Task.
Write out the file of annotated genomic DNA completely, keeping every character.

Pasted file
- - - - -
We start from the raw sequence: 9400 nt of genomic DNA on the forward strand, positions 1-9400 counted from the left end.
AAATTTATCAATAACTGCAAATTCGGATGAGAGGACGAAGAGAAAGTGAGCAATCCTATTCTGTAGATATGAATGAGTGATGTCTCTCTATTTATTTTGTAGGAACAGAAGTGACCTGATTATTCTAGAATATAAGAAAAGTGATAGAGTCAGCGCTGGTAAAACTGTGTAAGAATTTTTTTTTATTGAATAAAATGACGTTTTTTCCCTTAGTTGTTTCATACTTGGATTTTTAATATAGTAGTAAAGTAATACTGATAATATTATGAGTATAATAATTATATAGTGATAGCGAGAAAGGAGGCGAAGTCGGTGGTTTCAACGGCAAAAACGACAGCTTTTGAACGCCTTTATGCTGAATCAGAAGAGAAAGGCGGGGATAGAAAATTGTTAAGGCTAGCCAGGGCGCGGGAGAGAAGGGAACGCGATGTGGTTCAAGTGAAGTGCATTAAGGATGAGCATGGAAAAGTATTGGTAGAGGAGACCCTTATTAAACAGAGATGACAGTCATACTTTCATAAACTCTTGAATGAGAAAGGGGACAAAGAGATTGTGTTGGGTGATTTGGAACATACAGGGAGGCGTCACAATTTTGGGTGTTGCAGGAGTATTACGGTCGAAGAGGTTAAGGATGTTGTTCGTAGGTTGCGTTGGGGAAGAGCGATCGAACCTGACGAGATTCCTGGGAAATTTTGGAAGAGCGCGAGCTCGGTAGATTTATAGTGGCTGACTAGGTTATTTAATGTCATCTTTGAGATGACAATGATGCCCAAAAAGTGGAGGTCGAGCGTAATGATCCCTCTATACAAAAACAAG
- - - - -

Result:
We start from the raw sequence: 9400 nt of genomic DNA on the forward strand, positions 1-9400 counted from the left end.
AAATTTATCAATAACTGCAAATTCGGATGAGAGGACGAAGAGAAAGTGAGCAATCCTATTCTGTAGATATGAATGAGTGATGTCTCTCTATTTATTTTGTAGGAACAGAAGTGACCTGATTATTCTAGAATATAAGAAAAGTGATAGAGTCAGCGCTGGTAAAACTGTGTAAGAATTTTTTTTTATTGAATAAAATGACGTTTTTTCCCTTAGTTGTTTCATACTTGGATTTTTAATATAGTAGTAAAGTAATACTGATAATATTATGAGTATAATAATTATATAGTGATAGCGAGAAAGGAGGCGAAGTCGGTGGTTTCAACGGCAAAAACGACAGCTTTTGAACGCCTTTATGCTGAATCAGAAGAGAAAGGCGGGGATAGAAAATTGTTAAGGCTAGCCAGGGCGCGGGAGAGAAGGGAACGCGATGTGGTTCAAGTGAAGTGCATTAAGGATGAGCATGGAAAAGTATTGGTAGAGGAGACCCTTATTAAACAGAGATGACAGTCATACTTTCATAAACTCTTGAATGAGAAAGGGGACAAAGAGATTGTGTTGGGTGATTTGGAACATACAGGGAGGCGTCACAATTTTGGGTGTTGCAGGAGTATTACGGTCGAAGAGGTTAAGGATGTTGTTCGTAGGTTGCGTTGGGGAAGAGCGATCGAACCTGACGAGATTCCTGGGAAATTTTGGAAGAGCGCGAGCTCGGTAGATTTATAGTGGCTGACTAGGTTATTTAATGTCATCTTTGAGATGACAATGATGCCCAAAAAGTGGAGGTCGAGCGTAATGATCCCTCTATACAAAAACAAG